The PulseOx test – not perfect, but good

September 21, 2010

If you have been reading Facebook or Twitter this past weekend, you’ve probably seen the news: The Health and Human Services’  Secretary’s Advisory Committee on Heritable Disorders in Newborns and Children (SACHDNC) voted to recommend pulse oximetry screening for critical congenital heart disease be added to the newborn screening uniform panel.

According to what I have read, the Health and Human Services Secretary now has 180 days in which to consider the recommendation and decide to either accept it or reject it. Historically the Secretary acts fairly quickly and usually accepts the recommendations given by her advisors, so the major hurdle could well have been cleared. It could only be a matter of time before the Pulse Oximetry becomes standard practice.

No PulseOx testing protocol exists yet. The official recommendation by the Health Resources and Services Administration addresses this issue, by stating “The Health Resources and Services Administration shall guide the development of screening standards…

This will delay the process – with no testing protocol, the recommendation can’t be accepted on a Tuesday and the program begin at 12:01 AM Wednesday. For the results to mean anything, a medical test must be administered in the exact same manner each and every time it is given. For example, I need to have some blood drawn this week. The nurse will apply a tourniquet to my arm, inset a needle into a vein in the crook of my elbow, and draw three vials of blood. Everyone else, no matter where they are, who has those tests done will go through the same process. Protocols are an essential part of medical testing. As this 2008 report notes, “Nursing staff received in-service training in the screening protocol and performed the pulse-oximetry procedure.”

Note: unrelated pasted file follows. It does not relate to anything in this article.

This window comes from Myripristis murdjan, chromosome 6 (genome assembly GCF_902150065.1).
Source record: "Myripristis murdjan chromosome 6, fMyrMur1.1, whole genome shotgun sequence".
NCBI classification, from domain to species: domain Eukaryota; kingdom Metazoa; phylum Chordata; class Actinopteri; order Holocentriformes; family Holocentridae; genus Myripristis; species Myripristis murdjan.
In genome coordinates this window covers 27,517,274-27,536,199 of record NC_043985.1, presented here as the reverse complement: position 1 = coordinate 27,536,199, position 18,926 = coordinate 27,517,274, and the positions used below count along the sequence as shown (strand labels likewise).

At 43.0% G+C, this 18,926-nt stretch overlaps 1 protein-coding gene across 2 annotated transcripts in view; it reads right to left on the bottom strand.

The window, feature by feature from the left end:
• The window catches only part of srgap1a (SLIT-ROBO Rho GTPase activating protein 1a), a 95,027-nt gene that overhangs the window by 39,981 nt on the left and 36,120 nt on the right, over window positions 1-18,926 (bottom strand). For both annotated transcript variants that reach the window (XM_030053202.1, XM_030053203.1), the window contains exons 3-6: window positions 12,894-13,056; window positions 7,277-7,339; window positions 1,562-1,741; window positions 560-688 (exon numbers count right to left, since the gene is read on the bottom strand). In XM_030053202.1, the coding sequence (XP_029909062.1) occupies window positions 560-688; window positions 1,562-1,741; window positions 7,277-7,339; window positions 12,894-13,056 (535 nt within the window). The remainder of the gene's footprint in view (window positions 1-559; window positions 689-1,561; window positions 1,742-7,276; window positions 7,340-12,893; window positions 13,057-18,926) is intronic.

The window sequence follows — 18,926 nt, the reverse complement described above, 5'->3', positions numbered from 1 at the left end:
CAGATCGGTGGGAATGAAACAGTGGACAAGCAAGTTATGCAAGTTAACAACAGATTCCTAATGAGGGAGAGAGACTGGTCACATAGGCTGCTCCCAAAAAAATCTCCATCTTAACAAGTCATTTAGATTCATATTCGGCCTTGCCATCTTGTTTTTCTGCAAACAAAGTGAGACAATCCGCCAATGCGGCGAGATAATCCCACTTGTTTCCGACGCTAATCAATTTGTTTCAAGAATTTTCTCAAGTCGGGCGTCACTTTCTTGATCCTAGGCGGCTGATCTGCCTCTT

In this study the type of  Oximeter is specified (under the heading “Methods”). This is also an important part of the protocol – perhaps not the exact same type of testing equipment, but a standard that must be met, and probably an agreed on calibration procedure. If you step on and off a manual scale enough times, the pointer will no longer return to zero… and your weight will be inaccurate until the scale is “zeroed out.” A pound or two won’t make much difference, but a point or two difference on a PulseOx reading could mean alarmed parents and unneccessary testing. A proper testing protocol would even specify a testing location, as studies have shown slightly lower PulseOx readings when the test is performed on the foot. Fussy or crying babies also produced lower saturation numbers.